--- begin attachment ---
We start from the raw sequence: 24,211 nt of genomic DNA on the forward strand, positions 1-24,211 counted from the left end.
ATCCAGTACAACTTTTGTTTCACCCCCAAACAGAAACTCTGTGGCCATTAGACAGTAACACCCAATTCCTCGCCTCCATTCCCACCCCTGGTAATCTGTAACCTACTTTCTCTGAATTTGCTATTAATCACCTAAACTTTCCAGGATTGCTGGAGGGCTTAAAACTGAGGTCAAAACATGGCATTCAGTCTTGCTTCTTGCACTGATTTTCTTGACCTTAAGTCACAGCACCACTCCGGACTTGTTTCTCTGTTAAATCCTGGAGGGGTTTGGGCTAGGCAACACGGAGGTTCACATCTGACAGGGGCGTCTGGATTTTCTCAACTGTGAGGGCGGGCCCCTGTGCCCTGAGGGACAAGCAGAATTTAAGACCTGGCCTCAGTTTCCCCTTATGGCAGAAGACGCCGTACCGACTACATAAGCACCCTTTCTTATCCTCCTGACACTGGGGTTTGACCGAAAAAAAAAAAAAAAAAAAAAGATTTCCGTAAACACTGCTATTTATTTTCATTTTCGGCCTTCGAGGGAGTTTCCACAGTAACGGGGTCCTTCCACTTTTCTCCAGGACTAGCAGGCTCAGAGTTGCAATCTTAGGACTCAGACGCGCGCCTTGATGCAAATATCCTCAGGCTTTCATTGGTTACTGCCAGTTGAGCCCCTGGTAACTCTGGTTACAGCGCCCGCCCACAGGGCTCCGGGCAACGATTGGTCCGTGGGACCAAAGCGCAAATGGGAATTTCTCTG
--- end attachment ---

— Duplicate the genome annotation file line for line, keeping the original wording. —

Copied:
We start from the raw sequence: 24,211 nt of genomic DNA on the forward strand, positions 1-24,211 counted from the left end.
ATCCAGTACAACTTTTGTTTCACCCCCAAACAGAAACTCTGTGGCCATTAGACAGTAACACCCAATTCCTCGCCTCCATTCCCACCCCTGGTAATCTGTAACCTACTTTCTCTGAATTTGCTATTAATCACCTAAACTTTCCAGGATTGCTGGAGGGCTTAAAACTGAGGTCAAAACATGGCATTCAGTCTTGCTTCTTGCACTGATTTTCTTGACCTTAAGTCACAGCACCACTCCGGACTTGTTTCTCTGTTAAATCCTGGAGGGGTTTGGGCTAGGCAACACGGAGGTTCACATCTGACAGGGGCGTCTGGATTTTCTCAACTGTGAGGGCGGGCCCCTGTGCCCTGAGGGACAAGCAGAATTTAAGACCTGGCCTCAGTTTCCCCTTATGGCAGAAGACGCCGTACCGACTACATAAGCACCCTTTCTTATCCTCCTGACACTGGGGTTTGACCGAAAAAAAAAAAAAAAAAAAAAGATTTCCGTAAACACTGCTATTTATTTTCATTTTCGGCCTTCGAGGGAGTTTCCACAGTAACGGGGTCCTTCCACTTTTCTCCAGGACTAGCAGGCTCAGAGTTGCAATCTTAGGACTCAGACGCGCGCCTTGATGCAAATATCCTCAGGCTTTCATTGGTTACTGCCAGTTGAGCCCCTGGTAACTCTGGTTACAGCGCCCGCCCACAGGGCTCCGGGCAACGATTGGTCCGTGGGACCAAAGCGCAAATGGGAATTTCTCTG